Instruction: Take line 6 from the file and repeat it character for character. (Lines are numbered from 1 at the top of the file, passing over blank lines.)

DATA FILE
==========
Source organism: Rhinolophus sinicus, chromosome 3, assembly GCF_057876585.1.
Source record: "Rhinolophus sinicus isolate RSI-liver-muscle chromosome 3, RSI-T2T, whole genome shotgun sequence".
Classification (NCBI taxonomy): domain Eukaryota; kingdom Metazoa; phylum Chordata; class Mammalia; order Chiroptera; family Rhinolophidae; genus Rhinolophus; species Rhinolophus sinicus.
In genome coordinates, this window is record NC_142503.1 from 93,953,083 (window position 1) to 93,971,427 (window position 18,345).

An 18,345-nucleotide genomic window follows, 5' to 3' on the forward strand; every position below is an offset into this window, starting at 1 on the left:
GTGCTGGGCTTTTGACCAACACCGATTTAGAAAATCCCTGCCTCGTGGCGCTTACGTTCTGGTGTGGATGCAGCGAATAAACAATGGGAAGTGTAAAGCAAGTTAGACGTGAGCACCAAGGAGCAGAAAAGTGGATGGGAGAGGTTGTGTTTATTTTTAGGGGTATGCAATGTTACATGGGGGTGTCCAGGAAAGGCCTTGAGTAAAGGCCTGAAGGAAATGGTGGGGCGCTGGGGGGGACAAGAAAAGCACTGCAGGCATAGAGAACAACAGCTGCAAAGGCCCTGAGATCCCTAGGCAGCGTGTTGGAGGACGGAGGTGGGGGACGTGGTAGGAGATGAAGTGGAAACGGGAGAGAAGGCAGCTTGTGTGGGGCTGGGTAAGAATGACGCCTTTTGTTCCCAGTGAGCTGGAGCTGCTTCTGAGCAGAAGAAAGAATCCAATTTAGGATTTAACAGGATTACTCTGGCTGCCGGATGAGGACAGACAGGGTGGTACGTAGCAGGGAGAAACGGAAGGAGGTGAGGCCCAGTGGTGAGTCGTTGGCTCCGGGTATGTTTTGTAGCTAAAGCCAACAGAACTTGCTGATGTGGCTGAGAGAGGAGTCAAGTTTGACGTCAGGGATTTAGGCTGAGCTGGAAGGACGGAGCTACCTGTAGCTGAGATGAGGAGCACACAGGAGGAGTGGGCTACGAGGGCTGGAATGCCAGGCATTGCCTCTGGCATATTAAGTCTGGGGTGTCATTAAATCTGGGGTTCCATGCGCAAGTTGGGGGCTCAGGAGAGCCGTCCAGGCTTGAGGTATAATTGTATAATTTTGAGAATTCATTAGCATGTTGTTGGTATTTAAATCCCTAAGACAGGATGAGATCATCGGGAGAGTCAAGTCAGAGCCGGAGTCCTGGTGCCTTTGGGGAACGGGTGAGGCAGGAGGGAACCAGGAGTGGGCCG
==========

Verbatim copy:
GTGCTGGGCTTTTGACCAACACCGATTTAGAAAATCCCTGCCTCGTGGCGCTTACGTTCTGGTGTGGATGCAGCGAATAAACAATGGGAAGTGTAAAGCAAGTTAGACGTGAGCACCAAGGAGCAGAAAAGTGGATGGGAGAGGTTGTGTTTATTTTTAGGGGTATGCAATGTTACATGGGGGTGTCCAGGAAAGGCCTTGAGTAAAGGCCTGAAGGAAATGGTGGGGCGCTGGGGGGGACAAGAAAAGCACTGCAGGCATAGAGAACAACAGCTGCAAAGGCCCTGAGATCCCTAGGCAGCGTGTTGGAGGACGGAGGTGGGGGACGTGGTAGGAGATGAAGTGGAAACGGGAGAGAAGGCAGCTTGTGTGGGGCTGGGTAAGAATGACGCCTTTTGTTCCCAGTGAGCTGGAGCTGCTTCTGAGCAGAAGAAAGAATCCAATTTAGGATTTAACAGGATTACTCTGGCTGCCGGATGAGGACAGACAGGGTGGTACGTAGCAGGGAGAAACGGAAGGAGGTGAGGCCCAGTGGTGAGTCGTTGGCTCCGGGTATGTTTTGTAGCTAAAGCCAACAGAACTTGCTGATGTGGCTGAGAGAGGAGTCAAGTTTGACGTCAGGGATTTAGGCTGAGCTGGAAGGACGGAGCTACCTGTAGCTGAGATGAGGAGCACACAGGAGGAGTGGGCTACGAGGGCTGGAATGCCAGGCATTGCCTCTGGCATATTAAGTCTGGGGTGTCATTAAATCTGGGGTTCCATGCGCAAGTTGGGGGCTCAGGAGAGCCGTCCAGGCTTGAGGTATAATTGTATAATTTTGAGAATTCATTAGCATGTTGTTGGTATTTAAATCCCTAAGACAGGATGAGATCATCGGGAGAGTCAAGTCAGAGCCGGAGTCCTGGTGCCTTTGGGGAACGGGTGAGGCAGGAGGGAACCAGGAGTGGGCCG